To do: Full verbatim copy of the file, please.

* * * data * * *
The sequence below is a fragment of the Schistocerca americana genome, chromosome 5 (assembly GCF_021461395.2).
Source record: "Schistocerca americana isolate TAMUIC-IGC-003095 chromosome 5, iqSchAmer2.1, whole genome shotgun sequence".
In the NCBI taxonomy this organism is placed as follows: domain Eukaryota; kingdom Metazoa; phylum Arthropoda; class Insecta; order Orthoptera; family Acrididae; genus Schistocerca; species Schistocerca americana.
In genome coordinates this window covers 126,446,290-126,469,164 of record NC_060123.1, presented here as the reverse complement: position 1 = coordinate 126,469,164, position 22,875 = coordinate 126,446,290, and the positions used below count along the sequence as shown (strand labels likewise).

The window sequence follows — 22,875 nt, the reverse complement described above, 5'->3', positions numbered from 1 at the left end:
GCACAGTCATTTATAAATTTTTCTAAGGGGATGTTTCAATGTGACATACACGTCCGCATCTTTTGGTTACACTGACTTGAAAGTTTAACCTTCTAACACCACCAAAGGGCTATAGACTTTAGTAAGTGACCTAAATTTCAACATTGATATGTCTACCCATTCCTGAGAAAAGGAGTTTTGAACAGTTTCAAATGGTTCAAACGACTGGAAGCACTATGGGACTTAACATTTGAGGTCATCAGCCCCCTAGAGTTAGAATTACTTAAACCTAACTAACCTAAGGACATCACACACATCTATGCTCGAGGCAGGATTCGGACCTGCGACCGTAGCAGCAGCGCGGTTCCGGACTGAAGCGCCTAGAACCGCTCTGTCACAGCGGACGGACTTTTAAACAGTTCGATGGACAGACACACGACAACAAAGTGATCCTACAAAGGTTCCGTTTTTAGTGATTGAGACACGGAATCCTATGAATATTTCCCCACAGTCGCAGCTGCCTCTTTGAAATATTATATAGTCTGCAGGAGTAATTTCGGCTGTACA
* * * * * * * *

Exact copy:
The sequence below is a fragment of the Schistocerca americana genome, chromosome 5 (assembly GCF_021461395.2).
Source record: "Schistocerca americana isolate TAMUIC-IGC-003095 chromosome 5, iqSchAmer2.1, whole genome shotgun sequence".
In the NCBI taxonomy this organism is placed as follows: domain Eukaryota; kingdom Metazoa; phylum Arthropoda; class Insecta; order Orthoptera; family Acrididae; genus Schistocerca; species Schistocerca americana.
In genome coordinates this window covers 126,446,290-126,469,164 of record NC_060123.1, presented here as the reverse complement: position 1 = coordinate 126,469,164, position 22,875 = coordinate 126,446,290, and the positions used below count along the sequence as shown (strand labels likewise).

The window sequence follows — 22,875 nt, the reverse complement described above, 5'->3', positions numbered from 1 at the left end:
GCACAGTCATTTATAAATTTTTCTAAGGGGATGTTTCAATGTGACATACACGTCCGCATCTTTTGGTTACACTGACTTGAAAGTTTAACCTTCTAACACCACCAAAGGGCTATAGACTTTAGTAAGTGACCTAAATTTCAACATTGATATGTCTACCCATTCCTGAGAAAAGGAGTTTTGAACAGTTTCAAATGGTTCAAACGACTGGAAGCACTATGGGACTTAACATTTGAGGTCATCAGCCCCCTAGAGTTAGAATTACTTAAACCTAACTAACCTAAGGACATCACACACATCTATGCTCGAGGCAGGATTCGGACCTGCGACCGTAGCAGCAGCGCGGTTCCGGACTGAAGCGCCTAGAACCGCTCTGTCACAGCGGACGGACTTTTAAACAGTTCGATGGACAGACACACGACAACAAAGTGATCCTACAAAGGTTCCGTTTTTAGTGATTGAGACACGGAATCCTATGAATATTTCCCCACAGTCGCAGCTGCCTCTTTGAAATATTATATAGTCTGCAGGAGTAATTTCGGCTGTACA